Brain scan, AI may help determine efficacy of OCD treatment

UCLA researchers said a series of brain scans and an artificial intelligence system correctly predicted which obsessive compulsive disorder patients would respond to therapy more than two-thirds of the time.

By Ed Adamczyk

Feb. 14 (UPI) -- Researchers at the University of California Los Angeles have developed an artificial intelligence system to predict whether patients with obsessive compulsive disorder can benefit from cognitive behavior therapy.

Neuroscience researchers at UCLA announced on Tuesday that a technique using brain scans and machine learning can forecast whether those with OCD should be treated with cognitive behavior therapy.


OCD is a lifelong illness marked by repetitive thoughts and actions that can seriously impair work performance, relationships and quality of life. It is commonly treated with medication and cognitive behavioral therapy, or CBT, a form of psychotherapy. Treatment can be expensive and time-consuming, and is not always successful.

"If the results of this study are replicated in future studies, the methods we used could potentially give clinicians a new predictive tool," Nicco Reggente, the study's lead author, said in a press release. "If a patient is predicted to be a non-responder to cognitive behavioral therapy, clinicians could pursue different options."

For the study, published this week in the Proceedings of the National Academy of Sciences, researchers analyzed MRI brain scans of 42 people before and after four weeks of cognitive behavioral therapy, noting how different areas of the brain synchronized and were activated, a process called functional connectivity, during downtime. The researchers also studied the severity of OCD before and after therapy using a scaled system.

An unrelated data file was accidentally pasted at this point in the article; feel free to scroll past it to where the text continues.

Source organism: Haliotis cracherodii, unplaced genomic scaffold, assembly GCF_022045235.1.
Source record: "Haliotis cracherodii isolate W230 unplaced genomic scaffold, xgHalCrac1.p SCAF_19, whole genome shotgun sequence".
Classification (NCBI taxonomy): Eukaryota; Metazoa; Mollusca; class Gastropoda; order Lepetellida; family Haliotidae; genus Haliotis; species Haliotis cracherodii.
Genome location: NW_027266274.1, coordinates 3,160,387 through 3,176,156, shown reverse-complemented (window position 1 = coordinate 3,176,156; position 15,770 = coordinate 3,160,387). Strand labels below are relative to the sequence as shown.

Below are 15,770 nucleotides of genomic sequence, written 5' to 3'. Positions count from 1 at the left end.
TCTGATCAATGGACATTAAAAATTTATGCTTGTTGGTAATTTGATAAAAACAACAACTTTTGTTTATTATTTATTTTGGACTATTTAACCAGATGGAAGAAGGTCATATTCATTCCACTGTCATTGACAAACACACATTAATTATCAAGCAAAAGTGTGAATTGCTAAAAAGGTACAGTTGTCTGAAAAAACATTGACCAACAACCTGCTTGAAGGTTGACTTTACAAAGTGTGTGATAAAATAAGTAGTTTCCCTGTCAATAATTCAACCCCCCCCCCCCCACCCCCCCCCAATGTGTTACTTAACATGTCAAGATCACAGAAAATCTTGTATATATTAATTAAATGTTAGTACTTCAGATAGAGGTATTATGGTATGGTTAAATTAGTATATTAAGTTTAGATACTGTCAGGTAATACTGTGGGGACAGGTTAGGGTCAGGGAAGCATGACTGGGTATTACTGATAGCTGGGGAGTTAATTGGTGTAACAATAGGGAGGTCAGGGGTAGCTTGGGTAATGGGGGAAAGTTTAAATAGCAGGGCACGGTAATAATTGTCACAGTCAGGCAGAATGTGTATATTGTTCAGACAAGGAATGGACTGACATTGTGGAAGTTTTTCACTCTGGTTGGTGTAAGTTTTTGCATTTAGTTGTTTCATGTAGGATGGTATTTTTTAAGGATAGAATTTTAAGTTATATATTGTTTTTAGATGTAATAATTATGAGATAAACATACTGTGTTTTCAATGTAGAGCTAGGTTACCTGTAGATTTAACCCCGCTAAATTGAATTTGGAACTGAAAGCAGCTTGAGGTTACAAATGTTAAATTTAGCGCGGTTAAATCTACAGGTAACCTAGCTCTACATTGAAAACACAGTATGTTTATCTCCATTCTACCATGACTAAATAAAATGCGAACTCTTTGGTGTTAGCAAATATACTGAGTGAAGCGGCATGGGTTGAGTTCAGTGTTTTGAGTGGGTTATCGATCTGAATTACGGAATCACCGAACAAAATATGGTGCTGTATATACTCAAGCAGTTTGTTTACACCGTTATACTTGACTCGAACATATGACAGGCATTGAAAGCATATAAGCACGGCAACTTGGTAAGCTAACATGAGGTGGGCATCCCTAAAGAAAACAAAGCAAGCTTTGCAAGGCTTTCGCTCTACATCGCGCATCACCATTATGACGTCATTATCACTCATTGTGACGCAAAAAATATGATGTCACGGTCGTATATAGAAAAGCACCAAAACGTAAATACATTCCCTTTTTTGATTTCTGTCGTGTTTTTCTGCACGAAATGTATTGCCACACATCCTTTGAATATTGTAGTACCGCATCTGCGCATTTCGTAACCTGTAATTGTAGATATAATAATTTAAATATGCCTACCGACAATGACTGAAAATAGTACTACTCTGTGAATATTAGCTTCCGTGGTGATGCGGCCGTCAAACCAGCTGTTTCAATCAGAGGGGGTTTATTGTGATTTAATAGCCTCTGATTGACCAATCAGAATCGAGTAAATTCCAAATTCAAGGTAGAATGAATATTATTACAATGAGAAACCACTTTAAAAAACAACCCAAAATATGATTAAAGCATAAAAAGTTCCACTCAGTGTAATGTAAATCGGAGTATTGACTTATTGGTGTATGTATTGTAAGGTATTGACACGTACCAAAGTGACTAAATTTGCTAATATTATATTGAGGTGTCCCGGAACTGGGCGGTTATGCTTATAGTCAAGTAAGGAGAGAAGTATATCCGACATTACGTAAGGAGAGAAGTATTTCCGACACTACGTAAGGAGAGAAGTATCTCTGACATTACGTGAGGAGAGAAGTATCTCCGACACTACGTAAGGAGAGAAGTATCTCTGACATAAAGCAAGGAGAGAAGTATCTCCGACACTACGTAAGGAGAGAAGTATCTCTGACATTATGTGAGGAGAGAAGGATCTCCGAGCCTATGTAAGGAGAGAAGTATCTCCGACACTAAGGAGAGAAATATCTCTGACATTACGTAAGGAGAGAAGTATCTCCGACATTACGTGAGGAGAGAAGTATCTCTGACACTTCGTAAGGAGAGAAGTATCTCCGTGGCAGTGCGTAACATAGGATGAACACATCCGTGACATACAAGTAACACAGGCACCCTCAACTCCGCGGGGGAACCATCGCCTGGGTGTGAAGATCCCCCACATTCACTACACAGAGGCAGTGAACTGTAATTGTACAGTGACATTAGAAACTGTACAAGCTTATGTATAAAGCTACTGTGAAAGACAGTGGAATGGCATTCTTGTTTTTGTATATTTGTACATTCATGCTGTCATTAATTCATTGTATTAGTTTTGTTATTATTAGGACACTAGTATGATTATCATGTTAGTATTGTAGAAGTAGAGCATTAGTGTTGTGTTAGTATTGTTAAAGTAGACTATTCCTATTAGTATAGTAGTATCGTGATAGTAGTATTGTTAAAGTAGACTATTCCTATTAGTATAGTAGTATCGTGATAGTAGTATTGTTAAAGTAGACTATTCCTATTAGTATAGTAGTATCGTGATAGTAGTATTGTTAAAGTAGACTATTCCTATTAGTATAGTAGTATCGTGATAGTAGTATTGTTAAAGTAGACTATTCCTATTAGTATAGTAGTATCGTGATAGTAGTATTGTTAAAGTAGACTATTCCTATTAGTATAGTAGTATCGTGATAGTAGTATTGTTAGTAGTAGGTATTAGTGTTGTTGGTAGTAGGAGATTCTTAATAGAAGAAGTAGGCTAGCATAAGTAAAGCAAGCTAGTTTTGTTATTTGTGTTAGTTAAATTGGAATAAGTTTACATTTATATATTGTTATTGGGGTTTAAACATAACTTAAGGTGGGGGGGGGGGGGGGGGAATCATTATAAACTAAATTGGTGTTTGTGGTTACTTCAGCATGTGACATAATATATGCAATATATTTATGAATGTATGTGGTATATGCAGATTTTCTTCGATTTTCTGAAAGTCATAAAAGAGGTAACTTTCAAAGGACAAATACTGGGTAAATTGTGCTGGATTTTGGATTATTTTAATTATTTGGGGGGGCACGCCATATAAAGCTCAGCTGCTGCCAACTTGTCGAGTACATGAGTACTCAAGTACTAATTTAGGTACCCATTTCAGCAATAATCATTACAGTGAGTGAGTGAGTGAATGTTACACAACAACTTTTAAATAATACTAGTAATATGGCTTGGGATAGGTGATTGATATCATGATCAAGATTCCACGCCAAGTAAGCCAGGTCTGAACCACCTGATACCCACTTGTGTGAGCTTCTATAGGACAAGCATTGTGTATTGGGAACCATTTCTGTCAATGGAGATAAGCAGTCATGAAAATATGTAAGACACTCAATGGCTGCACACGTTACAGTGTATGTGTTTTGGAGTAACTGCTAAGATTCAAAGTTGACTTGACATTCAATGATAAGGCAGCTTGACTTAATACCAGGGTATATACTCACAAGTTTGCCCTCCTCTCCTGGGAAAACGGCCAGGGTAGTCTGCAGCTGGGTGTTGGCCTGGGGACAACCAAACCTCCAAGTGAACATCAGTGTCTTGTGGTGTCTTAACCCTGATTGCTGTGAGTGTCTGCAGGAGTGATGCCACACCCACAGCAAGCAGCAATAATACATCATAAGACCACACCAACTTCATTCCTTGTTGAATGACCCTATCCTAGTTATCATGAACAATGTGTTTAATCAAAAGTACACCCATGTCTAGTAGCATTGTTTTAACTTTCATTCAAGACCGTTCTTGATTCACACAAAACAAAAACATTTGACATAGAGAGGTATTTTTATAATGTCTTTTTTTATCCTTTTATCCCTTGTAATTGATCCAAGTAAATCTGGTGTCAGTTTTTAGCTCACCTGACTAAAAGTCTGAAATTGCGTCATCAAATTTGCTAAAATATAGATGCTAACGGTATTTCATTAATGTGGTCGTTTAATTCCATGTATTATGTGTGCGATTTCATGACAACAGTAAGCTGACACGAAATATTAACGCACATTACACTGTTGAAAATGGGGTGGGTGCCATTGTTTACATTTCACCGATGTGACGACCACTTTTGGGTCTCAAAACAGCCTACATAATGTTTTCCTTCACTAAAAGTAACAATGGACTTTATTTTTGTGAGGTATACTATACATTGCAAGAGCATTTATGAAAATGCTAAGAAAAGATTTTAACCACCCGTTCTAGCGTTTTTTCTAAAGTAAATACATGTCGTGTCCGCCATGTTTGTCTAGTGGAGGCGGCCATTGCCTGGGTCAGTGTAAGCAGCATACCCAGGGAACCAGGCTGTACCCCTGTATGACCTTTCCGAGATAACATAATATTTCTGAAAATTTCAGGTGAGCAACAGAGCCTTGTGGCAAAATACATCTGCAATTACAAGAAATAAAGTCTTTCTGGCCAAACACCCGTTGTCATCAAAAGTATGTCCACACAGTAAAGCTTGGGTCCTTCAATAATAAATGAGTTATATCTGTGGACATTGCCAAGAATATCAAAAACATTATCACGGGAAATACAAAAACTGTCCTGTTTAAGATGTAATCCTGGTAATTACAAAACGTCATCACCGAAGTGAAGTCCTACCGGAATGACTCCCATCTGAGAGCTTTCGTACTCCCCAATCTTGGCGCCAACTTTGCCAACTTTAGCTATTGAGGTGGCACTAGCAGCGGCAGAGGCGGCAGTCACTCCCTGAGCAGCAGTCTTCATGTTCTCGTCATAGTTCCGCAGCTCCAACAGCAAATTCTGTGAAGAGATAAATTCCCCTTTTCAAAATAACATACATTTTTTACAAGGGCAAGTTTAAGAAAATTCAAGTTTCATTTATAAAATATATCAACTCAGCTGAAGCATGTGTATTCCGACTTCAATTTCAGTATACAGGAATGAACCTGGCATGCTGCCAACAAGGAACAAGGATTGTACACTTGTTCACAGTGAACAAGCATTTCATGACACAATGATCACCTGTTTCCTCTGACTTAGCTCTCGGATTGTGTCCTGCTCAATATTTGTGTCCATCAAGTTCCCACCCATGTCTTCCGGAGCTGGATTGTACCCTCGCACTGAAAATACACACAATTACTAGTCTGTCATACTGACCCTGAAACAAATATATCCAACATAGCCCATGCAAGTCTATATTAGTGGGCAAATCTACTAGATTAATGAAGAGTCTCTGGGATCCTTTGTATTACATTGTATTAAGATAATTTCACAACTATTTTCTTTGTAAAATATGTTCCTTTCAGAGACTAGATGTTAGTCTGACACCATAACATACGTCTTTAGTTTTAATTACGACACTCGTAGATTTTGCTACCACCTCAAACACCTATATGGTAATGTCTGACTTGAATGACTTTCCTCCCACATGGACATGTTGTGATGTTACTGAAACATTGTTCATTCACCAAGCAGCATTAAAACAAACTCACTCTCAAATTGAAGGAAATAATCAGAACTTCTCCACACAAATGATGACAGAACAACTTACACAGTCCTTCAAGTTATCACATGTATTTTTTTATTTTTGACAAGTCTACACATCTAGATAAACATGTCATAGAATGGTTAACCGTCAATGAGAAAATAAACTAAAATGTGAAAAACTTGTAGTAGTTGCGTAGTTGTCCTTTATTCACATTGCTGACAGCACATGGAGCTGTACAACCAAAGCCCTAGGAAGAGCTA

Using machine learning, a form of artificial intelligence, they determined which patients would best respond to treatment. The system determined rates or success or failure with 70 percent accuracy, and its algorithm correctly predicted final test scores with only a small margin of error.

"This method opens a window into OCD patients' brains to help us see how responsive they will be to treatment," said Dr. Jamie Feusner, the study's senior author. "The algorithm performed far better than our own predictions, based on their symptoms and other clinical information."

Feusner added that OCD treatment could begin with a low-cost brain scan, to eliminate patients unlikely to improve with behavioral therapy -- which can cost up to $5,000 per week.

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